Here is an update on the global swine flu situation as of 28 April 2009.
There are now 64 laboratory confirmed cases of infection with the H1N1 swine influenza strain, up from 40 the day before. States reporting cases are California (10), Kansas, (2), New York City (45), Ohio (1) and Texas (6). These are the same states that reported isolations on the previous day. There are new laboratory confirmed isolations of the virus in Australia (3), Israel (1, a traveler returning from Mexico), and New Zealand (3). The number of laboratory confirmed cases in Mexico remains the same as the previous day: 26 cases, 7 deaths. This brings the total number of countries reporting laboratory confirmed cases to seven.
Swine influenza virus isolates from the US and Mexico have been given names according to the proper nomenclature, which takes the following form:
Influenza type/Country/isolate number/year (subtype).
Accordingly, the following swine influenza virus strains have been isolated:
A/New York/19/2009 (H1N1)
A/New York/20/2009 (H1N1)
I expect to see many more isolates from different countries in the coming weeks.
Today the CDC released genome sequences of the viral RNAs of six swine flu isolates from California and Texas (Addendum: sequences of New York, Ohio, and Kansas isolates were added late yesterday). The influenza virus genome consists of eight segments of RNA, each coding for one or more proteins (illustrated). Each RNA segment has a name – PB2, PB1, PA, HA, NP, NA, MP, and NS. Mystery Rays has done a quick analysis of the sequences. The isolates are all the same strain, but they are not identical. Unfortunately we don’t yet have genome sequence from any Mexican isolate – otherwise we could determine if they are significantly different. Such information might provide clues about why the disease in Mexico seems to be more severe than elsewhere.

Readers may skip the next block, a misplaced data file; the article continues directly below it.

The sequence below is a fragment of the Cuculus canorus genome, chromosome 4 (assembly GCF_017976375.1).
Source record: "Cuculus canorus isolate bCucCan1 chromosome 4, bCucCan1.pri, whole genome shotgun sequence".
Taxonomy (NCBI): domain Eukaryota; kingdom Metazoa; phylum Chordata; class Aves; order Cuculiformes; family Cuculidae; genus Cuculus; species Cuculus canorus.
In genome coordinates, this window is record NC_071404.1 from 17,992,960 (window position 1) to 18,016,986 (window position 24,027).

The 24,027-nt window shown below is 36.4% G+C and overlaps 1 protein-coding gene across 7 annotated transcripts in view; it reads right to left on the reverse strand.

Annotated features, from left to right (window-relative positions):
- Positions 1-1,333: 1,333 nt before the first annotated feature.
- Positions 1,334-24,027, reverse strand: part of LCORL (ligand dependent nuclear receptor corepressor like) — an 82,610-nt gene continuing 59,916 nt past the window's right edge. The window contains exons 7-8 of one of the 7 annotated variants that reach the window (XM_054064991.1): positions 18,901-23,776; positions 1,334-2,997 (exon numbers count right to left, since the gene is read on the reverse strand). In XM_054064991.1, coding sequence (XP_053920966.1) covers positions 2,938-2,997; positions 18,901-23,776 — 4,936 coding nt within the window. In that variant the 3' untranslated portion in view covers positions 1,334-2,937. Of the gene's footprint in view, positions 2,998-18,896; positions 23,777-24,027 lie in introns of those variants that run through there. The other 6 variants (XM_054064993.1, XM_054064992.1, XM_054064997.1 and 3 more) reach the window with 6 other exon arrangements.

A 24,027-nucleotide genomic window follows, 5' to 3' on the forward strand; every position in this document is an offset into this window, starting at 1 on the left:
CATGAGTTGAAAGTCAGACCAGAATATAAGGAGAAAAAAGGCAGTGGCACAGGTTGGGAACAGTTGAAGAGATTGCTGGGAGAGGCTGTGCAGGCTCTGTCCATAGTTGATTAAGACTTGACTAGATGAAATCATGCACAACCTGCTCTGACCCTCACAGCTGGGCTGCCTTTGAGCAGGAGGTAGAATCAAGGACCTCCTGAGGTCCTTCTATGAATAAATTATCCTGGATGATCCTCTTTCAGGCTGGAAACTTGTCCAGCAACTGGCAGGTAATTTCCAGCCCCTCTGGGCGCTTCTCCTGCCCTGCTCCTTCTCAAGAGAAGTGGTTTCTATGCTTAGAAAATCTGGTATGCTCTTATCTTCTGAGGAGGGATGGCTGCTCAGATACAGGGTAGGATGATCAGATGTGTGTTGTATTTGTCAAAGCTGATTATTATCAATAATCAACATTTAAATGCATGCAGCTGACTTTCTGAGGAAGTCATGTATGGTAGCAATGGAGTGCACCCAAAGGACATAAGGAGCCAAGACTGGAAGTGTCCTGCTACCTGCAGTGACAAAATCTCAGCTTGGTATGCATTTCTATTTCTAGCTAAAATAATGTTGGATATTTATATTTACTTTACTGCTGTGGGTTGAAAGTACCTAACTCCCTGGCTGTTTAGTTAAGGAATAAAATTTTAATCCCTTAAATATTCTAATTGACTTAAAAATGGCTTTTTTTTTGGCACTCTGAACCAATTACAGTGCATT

A comparison with RNA sequences of other influenza virus isolates shows that most of the viral RNAs are from swine influenza viruses, with the possible exception of the PB1 RNA, which may be derived from a human H1N1 virus. This observation is somewhat surprising, because last week we were told that the new swine virus had RNA segments from pig, human, and avian influenza viruses. According to ProMED-mail, the NA and MP genes are related to those of influenza viruses from Asian-European swine, and the other genes appear to originate from swine flu viruses from pigs in North America. The data are in accord with the original assertion of the CDC that all genes of the new isolate were derived from swine viruses.
The fact that A/California/04/2009 and related isolates are pig viruses, with little or no genetic material from human influenza virus strains, is fascinating. Clearly these strains are different from viruses that circulate in pigs because they can be transmitted among humans and cause respiratory disease. It will be very important to compare the sequences of these isolates with viruses obtained from pigs in an attempt to determine what changes enabled the virus to adapt to humans.
14 thoughts on “Swine influenza daily update”